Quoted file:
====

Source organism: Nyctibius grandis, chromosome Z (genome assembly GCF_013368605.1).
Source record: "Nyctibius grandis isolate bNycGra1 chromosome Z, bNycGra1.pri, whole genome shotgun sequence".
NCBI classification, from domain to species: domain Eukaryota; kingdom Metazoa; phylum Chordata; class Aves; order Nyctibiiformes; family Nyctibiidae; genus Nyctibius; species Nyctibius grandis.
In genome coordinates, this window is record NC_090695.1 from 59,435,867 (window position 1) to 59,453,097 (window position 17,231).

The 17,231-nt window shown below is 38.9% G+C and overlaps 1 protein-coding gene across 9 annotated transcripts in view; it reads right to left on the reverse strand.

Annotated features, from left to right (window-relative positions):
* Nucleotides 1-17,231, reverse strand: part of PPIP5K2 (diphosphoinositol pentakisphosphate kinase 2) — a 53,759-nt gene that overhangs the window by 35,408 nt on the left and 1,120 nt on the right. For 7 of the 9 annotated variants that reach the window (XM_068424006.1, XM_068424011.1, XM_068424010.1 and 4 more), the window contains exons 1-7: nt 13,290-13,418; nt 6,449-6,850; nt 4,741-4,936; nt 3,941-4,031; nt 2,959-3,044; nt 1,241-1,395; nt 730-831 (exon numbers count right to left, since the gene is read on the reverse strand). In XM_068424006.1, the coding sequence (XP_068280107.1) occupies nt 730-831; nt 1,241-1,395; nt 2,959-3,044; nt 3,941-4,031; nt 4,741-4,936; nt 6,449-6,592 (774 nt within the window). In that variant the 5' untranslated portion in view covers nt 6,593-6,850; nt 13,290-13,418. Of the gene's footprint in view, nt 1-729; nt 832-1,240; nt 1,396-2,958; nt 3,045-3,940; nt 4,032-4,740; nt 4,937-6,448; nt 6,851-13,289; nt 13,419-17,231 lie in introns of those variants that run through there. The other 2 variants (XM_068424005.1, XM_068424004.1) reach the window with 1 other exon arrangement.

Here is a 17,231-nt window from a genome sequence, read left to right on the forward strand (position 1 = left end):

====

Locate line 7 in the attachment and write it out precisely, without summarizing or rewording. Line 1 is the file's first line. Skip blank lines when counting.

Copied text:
* Nucleotides 1-17,231, reverse strand: part of PPIP5K2 (diphosphoinositol pentakisphosphate kinase 2) — a 53,759-nt gene that overhangs the window by 35,408 nt on the left and 1,120 nt on the right. For 7 of the 9 annotated variants that reach the window (XM_068424006.1, XM_068424011.1, XM_068424010.1 and 4 more), the window contains exons 1-7: nt 13,290-13,418; nt 6,449-6,850; nt 4,741-4,936; nt 3,941-4,031; nt 2,959-3,044; nt 1,241-1,395; nt 730-831 (exon numbers count right to left, since the gene is read on the reverse strand). In XM_068424006.1, the coding sequence (XP_068280107.1) occupies nt 730-831; nt 1,241-1,395; nt 2,959-3,044; nt 3,941-4,031; nt 4,741-4,936; nt 6,449-6,592 (774 nt within the window). In that variant the 5' untranslated portion in view covers nt 6,593-6,850; nt 13,290-13,418. Of the gene's footprint in view, nt 1-729; nt 832-1,240; nt 1,396-2,958; nt 3,045-3,940; nt 4,032-4,740; nt 4,937-6,448; nt 6,851-13,289; nt 13,419-17,231 lie in introns of those variants that run through there. The other 2 variants (XM_068424005.1, XM_068424004.1) reach the window with 1 other exon arrangement.